I remember the first time I saw her on stage, before I really knew what the Imperial Sovereign Court of the Wild Rose (ISCWR) was. Her statuesque frame, dancing in the glow of the lights. But tonight, standing in the glow of our kitchen window, she slides her heels over four pairs of tights and ducks under the door, careful not to hit her crown. When she’s finally ready, she stands about seven feet tall. A foot and a half above me, threatening the hegemonic masculinity I’m trying to unlearn.
Outside, the back door of the cab opens and I get in first, as usual. She crawls in, her corseted body trying to fit the confines of the yellow sedan. The driver turns off of Jasper Avenue and stops at the rainbow-flagged Evolution Wonderlounge, the only gay bar left in town. Before I turned 18, I would dream about coming here and seeing the seemingly untouchable black and white stage. Now, after countless nights spent here with her, it’s become a second home.
We hold hands and move across the icy pavement into the warmth of the bar. The newest remix of “Strong Enough” is accompanied by the click of her heels as I trail down the stairs behind her, where she is greeted by a chorus of queens. “Hello, your Majesty.” She offers a sarcastic curtsy and rolls her eyes — and I follow her, past the pool table, past the maybe-too-familiar gogo cage, and into the back room. Pictures of queens from Rupaul’s Drag Race stare back at me as I stand on my toes to zip up her dress. From the DJ booth, a familiar voice welcomes us to tonight’s show, put on by the ISCWR, and the performers are asked to come to the back for a photo. The room fills with local legends like Godiva and Vanity Fair. I reach up to clasp her necklace and straighten her gown. “Is that all, your Majesty?” I tease. She leaves a lipstick mark on my forehead as thanks, and joins the rest of the group.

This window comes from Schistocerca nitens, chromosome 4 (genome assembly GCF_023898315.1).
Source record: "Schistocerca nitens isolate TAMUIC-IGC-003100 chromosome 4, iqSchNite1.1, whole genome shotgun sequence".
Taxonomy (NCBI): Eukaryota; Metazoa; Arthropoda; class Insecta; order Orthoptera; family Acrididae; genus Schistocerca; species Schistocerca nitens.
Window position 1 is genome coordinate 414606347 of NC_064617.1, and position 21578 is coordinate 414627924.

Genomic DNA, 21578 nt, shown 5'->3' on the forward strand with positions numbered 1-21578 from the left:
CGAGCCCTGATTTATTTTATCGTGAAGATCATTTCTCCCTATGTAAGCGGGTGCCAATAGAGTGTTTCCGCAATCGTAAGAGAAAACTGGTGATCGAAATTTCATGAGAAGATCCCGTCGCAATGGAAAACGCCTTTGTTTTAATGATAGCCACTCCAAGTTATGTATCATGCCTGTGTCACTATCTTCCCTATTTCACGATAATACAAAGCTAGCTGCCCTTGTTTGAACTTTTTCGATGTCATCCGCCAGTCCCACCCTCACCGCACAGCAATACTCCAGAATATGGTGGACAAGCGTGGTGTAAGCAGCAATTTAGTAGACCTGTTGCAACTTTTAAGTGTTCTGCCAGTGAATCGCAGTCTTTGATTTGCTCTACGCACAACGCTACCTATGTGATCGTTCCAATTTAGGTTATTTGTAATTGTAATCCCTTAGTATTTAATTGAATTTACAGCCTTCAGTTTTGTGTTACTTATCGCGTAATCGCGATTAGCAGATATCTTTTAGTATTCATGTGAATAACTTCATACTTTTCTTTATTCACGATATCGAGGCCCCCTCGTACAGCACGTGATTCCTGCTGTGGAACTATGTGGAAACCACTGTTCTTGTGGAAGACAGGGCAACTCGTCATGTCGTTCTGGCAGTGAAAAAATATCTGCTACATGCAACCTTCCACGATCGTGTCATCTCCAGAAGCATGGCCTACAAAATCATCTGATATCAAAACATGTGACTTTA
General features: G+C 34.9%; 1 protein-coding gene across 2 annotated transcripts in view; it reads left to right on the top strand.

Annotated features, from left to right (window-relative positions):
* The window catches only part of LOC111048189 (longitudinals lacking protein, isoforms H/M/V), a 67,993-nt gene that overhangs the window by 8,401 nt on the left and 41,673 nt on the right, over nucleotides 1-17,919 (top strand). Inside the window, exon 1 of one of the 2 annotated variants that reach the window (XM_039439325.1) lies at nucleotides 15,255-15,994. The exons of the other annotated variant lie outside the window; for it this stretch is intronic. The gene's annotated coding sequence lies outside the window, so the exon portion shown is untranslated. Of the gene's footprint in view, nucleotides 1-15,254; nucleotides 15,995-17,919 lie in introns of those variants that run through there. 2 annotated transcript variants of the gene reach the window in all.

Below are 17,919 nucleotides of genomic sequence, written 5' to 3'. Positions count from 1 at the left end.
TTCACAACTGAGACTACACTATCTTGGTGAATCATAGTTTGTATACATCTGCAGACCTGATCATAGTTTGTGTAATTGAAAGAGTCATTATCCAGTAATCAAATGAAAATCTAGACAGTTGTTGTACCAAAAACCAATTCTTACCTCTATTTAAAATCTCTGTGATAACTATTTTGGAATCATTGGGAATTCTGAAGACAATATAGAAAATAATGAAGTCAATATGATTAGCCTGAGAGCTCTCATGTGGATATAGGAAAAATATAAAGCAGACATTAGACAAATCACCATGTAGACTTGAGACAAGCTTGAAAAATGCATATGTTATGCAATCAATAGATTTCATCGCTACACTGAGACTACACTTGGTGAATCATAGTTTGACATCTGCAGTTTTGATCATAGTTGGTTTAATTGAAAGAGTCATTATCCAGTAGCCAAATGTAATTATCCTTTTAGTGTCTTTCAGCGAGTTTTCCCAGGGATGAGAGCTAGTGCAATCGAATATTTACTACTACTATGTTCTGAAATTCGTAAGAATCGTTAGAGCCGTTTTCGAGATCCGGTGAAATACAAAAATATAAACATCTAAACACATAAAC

Before I met her, these queens intimidated me, their statuesque figures, visible in all their shade. Now, after countless nights acting as a drag husband, they are family. Because that’s what you are when you come here, regardless of the haus you grew up in.
As the flash goes off, I exit the back room and make my way over to the main bar, where I see Bull. I used to see him here every night, intimidated by his bear-like body standing behind the bar.
Now, since meeting her, he’s family too, and is already pouring my Alley Kat and her gin and ginger when I walk up. I tip him and bring our drinks over to a table where a spot is saved for me, next to Kenya DeWitt and Carrie Du’Way. I remember seeing them all sit here before we met, standing in the corner, wondering what tea they were all spilling each time a performer came on stage. Now, privy to all the gossip, I pull up a chair as the lights dim. The audience cheers as Sister Mary Clarence, tonight’s host, takes the stage. As the music fades, I can see her through the glass doors, ready for her reveal. “Starting off tonight’s show, Her Most Imperial and Sovereign Majesty, Empress 43 of Edmonton and all of Northern Alberta… Morgen Fair!”
Grayson Thate is a 21-year-old writer and tap dancer. As Edmonton’s third Youth Poet Laureate, he primarily writes and performs poetry around the city, winning awards such as the Loic Cremer Creative Writing Scholarship in 2016. After co-directing the Edmonton Spoken Word Youth Choir in 2018, he has started trying out non-fiction writing, working as a content and resource writer for organizations around Edmonton.
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This article appears in the October 2019 issue of Avenue Edmonton.